event, this kind of overloading is felt to have had deep implications for the scalability of the global routing system. A refinement to Rekhter's Law, then, is that for the Internet routing system to scale, an IP address must be assigned in such a way that it is congruent with the Internet's topology. However, identifiers are typically assigned based upon organizational (not topological) structure and have stability as a desirable property, a "natural incongruence" arises. As a result, it is difficult (if not impossible) to make a single number space serve both purposes efficiently. Following the logic of the previous paragraphs, workshop participants concluded that the so-called "locator/identifier overload" of the IP address semantics is one of the causes of the routing scalability problem as we see today. Thus, a "split" seems necessary to scale the routing system, although how to actually architect and implement such a split was not explored in detail. Section 2.1 and Section 2.2, the workshop participants also identified the following three pressing, but "second tier", issues. The first one is a general concern with IPv6 deployment. It is commonly believed that the IPv4 address space has put an effective constraint on the IPv4 RIB growth. Once this constraint is lifted by the deployment of IPv6, and in the absence of a scalable routing strategy, the rapid DFZ RIB size growth problem today can potentially be exacerbated by IPv6's much larger address space. The only routing paradigm available today for IPv6 is a combination of Classless Inter-Domain Routing (CIDR) [RFC4632] and Provider-Independent (PI) address allocation strategies [PIPA] (and possibly SHIM6 [SHIM6] when that technology is developed and deployed). Thus, the opportunity exists to create a "swamp" (unaggregatable address space) that can be many orders of magnitude larger than what we faced with IPv4. In short, the advent of IPv6 and its larger address space further underscores both the concerns raised in Section 2.1, and the importance of resolving the architectural issue raised in Section 2.2. The second issue is slow routing convergence. In particular, the concern was that growth in the number of routes that service providers must carry will cause routing convergence to become a significant problem.
The third issue is the misalignment of costs and benefits in today's routing system. While the IETF does not typically consider the "business model" impacts of various technology choices, many participants felt that perhaps the time has come to review that philosophy. Section 2.1 and Section 2.2 need immediate attention. This need was not because the participants perceived a looming, well-defined "hit the wall" date, but rather because these are difficult problems that to date have resisted solution, are likely to get more unwieldy as IPv6 deployment proceeds, and the development and deployment of an effective solution will necessarily take at least a few years. BGP2005]; this number has reached 200,000 as of October 2006 [CIDRRPT], and is projected to increase to 370,000 or more within 5 years [Fuller]. Some workshop participants projected that the DFZ could reach 2 million entries within 15 years, and there might be as many as 10 million multihomed sites by 2050. Another related concern was the number of prefixes changed, added, and withdrawn as a function of time (i.e., BGP UPDATE churn). This has a detrimental impact on routing convergence, since UPDATEs frequently necessitate a re-computation and download of the FIB. For example, a BGP router may observe up to 500,000 BGP updates in a single day [DynPrefix], with the peak arrival rates over 1000 updates per second. Such UPDATE churn problems are not limited to DFZ routes; indeed, the number of internal routes carried by large ISPs also threatens convergence times, given that such internal routes include more specifics, Virtual Private Network (VPN) routes, and other routes that do not appear in the DFZ [ATNAC2006].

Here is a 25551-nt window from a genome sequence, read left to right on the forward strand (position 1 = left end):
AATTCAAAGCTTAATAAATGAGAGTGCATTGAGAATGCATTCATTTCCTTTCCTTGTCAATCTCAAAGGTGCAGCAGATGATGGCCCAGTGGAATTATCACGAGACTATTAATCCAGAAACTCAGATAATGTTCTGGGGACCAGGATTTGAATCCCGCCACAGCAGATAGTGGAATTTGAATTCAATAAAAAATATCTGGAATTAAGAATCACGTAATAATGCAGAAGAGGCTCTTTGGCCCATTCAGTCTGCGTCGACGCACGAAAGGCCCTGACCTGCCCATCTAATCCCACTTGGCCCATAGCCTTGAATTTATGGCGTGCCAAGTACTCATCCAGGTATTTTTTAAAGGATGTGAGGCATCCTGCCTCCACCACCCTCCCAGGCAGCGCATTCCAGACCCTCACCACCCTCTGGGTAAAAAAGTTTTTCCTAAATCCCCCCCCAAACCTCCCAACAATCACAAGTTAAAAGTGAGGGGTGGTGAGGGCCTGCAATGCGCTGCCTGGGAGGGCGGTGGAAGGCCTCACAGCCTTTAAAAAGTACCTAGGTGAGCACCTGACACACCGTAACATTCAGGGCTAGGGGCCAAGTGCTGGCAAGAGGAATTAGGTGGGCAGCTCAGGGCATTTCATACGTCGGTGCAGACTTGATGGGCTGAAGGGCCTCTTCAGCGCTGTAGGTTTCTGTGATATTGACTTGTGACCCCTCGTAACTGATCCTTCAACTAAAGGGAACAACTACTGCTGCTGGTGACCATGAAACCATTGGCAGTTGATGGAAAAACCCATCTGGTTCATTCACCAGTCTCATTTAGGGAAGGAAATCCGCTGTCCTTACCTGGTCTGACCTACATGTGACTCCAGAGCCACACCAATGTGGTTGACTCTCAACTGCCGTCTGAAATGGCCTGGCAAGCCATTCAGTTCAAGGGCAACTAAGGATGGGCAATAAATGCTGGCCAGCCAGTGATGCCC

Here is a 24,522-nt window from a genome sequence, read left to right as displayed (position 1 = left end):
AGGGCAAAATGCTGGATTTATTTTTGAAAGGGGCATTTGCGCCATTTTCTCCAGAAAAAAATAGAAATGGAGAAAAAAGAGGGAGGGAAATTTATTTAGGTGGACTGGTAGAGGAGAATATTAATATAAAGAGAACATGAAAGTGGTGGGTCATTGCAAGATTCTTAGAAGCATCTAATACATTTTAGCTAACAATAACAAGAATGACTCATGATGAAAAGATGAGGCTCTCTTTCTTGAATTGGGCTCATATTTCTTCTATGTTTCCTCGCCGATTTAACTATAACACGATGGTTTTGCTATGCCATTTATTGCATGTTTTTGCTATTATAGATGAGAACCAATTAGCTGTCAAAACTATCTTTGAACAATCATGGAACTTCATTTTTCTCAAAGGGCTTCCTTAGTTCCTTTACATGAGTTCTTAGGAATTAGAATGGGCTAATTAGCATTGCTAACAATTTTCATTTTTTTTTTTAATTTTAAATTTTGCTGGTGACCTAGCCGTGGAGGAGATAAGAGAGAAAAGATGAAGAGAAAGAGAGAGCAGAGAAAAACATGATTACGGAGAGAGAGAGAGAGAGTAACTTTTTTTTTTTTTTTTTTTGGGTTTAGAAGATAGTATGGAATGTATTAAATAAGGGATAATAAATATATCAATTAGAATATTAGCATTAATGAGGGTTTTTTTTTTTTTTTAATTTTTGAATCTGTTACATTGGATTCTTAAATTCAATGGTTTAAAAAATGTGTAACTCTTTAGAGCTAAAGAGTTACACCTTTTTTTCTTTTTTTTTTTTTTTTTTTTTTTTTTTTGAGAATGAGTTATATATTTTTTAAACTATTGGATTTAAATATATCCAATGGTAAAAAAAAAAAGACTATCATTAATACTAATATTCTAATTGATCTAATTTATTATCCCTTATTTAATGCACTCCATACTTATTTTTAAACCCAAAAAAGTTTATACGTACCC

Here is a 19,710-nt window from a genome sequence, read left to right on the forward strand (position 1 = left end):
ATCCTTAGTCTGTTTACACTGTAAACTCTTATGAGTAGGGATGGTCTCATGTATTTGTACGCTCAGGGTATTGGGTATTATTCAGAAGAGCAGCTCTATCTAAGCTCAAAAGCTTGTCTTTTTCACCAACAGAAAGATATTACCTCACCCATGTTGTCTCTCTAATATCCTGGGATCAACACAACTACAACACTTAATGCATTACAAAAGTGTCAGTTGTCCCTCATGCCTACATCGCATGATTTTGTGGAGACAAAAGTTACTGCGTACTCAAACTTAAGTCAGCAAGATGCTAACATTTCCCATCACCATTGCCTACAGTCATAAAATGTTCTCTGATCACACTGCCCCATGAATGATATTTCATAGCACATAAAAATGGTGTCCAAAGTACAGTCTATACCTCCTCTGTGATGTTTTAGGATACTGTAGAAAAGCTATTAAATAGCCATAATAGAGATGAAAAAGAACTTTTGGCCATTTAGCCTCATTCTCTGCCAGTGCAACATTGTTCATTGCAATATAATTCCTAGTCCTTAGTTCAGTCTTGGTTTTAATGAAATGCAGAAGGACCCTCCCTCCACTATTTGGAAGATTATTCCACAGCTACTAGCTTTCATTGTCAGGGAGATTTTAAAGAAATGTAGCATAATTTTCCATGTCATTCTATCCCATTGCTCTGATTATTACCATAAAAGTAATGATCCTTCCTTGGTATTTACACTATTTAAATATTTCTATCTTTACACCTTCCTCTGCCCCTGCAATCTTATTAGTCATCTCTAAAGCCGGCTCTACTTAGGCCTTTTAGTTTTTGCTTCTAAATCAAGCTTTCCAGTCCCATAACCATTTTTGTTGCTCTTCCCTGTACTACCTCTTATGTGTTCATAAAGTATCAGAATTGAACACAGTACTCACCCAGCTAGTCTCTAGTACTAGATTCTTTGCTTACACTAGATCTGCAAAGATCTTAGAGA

prefixes). In this section, we discuss in more detail why this trend is accelerating and may be cause for concern. An increasing fraction of the more-specific prefixes found in the DFZ are due to deliberate action on the part of operators [ATNAC2006]. Motivations to advertise these more-specifics include: o Traffic Engineering, where load is balanced across multiple links through selective advertisement of more-specific routes on different links to adjust the amount of traffic received on each; and o Attempts to prevent prefix-hijacking by other operators who might advertise more-specifics to steer traffic toward them; there are several known instances of this behavior today [BHB06]. RFC4192], for others, the necessary changes are sufficiently difficult so as to make renumbering effectively impossible. For these reasons, PI address space is sought by a growing number of customers. Current RIR policy reflects this trend, and their policy is to allocate PI prefixes to all customers who claim a need. Routing PI prefixes requires additional entries in the DFZ routing and forwarding tables. At present, ISPs do not typically charge to route PI prefixes. Therefore, the "costs" of the additional prefixes, in terms of routing table entries and processing overhead, is born by the global routing system as a whole, rather than directly by the users of PI space. The workshop participants observed that no strong disincentive exists to discourage the increasing use of PI address space.